Campus: CSU Fullerton -- July 15, 2005

Cal State Fullerton Professors Want to Know: Are High School Students Economically Literate?

How well do high school students understand basic economics?

This fall, two Cal State Fullerton economics professors will be exploring how much 12th graders in three Orange County school districts know about such concepts as supply and demand, inflation and recession.

Since 1998, California high school seniors have been required to attend and complete a one-semester economics course prior to graduation. The goal, say researchers, is to increase their knowledge about personal finance and how economic issues affect businesses and governments.

Since the requirement was instituted, however, little research has been done to find out how much students understand before and after attending the courses, said Andrew Gill, professor of economics, and Chiara Gratton-Lavoie, director of Cal State Fullerton's Center for Economics Education and a lecturer in economics.

With the support of a $19,587 grant from the National Council on Economic Education, Gill and Gratton-Lavoie will test how much high school seniors know prior to and after attending the required course to evaluate their knowledge. The duo also will survey students to gather information on race, ethnicity and gender.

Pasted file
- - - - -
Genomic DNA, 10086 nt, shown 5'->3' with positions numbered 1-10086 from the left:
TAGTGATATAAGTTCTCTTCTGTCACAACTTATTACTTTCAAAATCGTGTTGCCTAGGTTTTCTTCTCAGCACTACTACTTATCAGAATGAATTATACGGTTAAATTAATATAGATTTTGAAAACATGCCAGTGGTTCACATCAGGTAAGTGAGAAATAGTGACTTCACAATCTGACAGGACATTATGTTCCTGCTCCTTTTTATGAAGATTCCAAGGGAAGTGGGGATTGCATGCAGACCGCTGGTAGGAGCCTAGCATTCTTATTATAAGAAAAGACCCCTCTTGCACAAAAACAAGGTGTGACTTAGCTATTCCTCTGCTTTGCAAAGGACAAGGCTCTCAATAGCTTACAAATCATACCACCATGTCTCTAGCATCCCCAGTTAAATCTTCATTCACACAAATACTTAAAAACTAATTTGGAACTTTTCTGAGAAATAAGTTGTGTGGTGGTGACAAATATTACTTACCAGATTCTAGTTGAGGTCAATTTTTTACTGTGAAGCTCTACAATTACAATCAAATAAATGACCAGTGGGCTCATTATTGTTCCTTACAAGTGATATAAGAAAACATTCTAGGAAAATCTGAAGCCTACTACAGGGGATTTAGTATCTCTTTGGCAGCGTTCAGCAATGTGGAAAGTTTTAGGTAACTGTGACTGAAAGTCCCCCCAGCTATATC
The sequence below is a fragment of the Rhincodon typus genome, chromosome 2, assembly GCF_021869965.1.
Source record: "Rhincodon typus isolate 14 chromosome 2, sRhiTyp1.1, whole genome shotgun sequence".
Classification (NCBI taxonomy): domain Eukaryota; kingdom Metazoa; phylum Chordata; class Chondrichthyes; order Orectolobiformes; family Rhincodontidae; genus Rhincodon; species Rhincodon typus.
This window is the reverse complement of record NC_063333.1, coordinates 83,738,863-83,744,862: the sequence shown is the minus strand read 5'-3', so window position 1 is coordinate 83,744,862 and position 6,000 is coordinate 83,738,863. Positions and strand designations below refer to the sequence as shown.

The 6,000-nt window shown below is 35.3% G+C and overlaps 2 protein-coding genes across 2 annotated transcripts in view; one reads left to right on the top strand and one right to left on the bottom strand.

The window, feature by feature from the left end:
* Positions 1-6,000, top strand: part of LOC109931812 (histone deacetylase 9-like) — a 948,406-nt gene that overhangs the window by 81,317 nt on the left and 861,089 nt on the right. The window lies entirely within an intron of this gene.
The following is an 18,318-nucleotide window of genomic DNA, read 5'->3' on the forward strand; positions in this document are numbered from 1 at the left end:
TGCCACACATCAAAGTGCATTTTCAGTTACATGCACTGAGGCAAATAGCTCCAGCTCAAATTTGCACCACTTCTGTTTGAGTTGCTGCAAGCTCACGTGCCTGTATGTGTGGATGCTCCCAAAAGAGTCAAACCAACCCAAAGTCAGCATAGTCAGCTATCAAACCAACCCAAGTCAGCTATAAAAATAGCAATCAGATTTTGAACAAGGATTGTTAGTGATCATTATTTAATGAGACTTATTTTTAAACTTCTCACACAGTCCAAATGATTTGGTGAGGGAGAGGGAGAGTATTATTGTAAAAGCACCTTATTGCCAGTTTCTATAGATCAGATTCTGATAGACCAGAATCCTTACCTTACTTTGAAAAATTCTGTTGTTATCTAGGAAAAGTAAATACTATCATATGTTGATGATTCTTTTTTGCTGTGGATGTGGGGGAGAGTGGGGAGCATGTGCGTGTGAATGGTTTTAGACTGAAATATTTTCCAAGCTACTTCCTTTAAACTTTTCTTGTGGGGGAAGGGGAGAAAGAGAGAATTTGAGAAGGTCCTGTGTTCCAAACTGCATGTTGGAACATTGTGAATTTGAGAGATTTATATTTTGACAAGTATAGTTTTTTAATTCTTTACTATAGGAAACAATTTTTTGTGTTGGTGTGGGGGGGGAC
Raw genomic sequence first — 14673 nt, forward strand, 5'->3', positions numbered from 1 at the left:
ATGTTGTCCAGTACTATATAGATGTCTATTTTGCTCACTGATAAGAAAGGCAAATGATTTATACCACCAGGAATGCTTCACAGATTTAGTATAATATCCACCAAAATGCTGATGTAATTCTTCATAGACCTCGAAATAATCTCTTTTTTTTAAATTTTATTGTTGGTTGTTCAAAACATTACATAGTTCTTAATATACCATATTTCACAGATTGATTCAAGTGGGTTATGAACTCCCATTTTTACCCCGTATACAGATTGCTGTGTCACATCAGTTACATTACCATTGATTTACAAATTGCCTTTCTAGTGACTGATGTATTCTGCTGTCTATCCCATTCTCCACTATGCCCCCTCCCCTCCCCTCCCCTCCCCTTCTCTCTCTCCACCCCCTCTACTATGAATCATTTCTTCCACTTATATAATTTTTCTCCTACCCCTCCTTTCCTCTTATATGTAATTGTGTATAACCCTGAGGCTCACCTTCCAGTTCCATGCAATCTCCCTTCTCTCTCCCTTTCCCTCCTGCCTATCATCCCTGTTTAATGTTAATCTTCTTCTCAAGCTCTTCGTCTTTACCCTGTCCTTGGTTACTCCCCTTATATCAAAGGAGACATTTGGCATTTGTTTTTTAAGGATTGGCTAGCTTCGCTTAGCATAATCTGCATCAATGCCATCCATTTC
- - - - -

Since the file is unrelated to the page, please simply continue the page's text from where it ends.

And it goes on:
"Our goal is a sample of 1,000 students, so we'll be testing students in 30 to 32 classes," noted Gratton-Lavoie, adding that they will be working with teachers in the Fullerton Joint Union High School, Placentia-Yorba Linda and Capistrano unified school districts.

It's a baseline study to discover the strengths and weaknesses in student understanding, said Gill, stressing that it will not be used to judge how well individual instructors teach the course matter. The overall goal is not to test how well students learn specific theory and process, added Gill, but to see if they have grasped an understanding of basic core principles, such as inflation, unemployment and supply.

"It's a simple objective but one that is very important," Gratton-Lavoie said. "We are not aware of other research studies that focus specifically on economic literacy in Southern California high schools."

Gratton-Lavoie has taught at Cal State Fullerton since 1999 and overseen the Center for Economic Education since 2002. Part of the College of Business and Economics, the center's purpose is to provide technical economic education services to improve the level of economic understanding in grades K-12, institutions of higher education and the surrounding community. In addition to a 10-week stock market simulation offered to schools throughout the Southland, the center offers consultations and workshops for high school and middle school instructors.

Gill, a member of Cal State Fullerton's faculty since 1984, teaches courses on labor economics, principles of microeconomics and econometrics. In addition to this research project, Gill also is working on an evaluation of the education services and mission achievement of California's community colleges.

Media Contacts:
Chiara Gratton-Lavoie at (714) 278-2248 or
Andrew Gill at (714) 278-3076 or
Pamela McLaren of Public Affairs at (714) 278-4852 or

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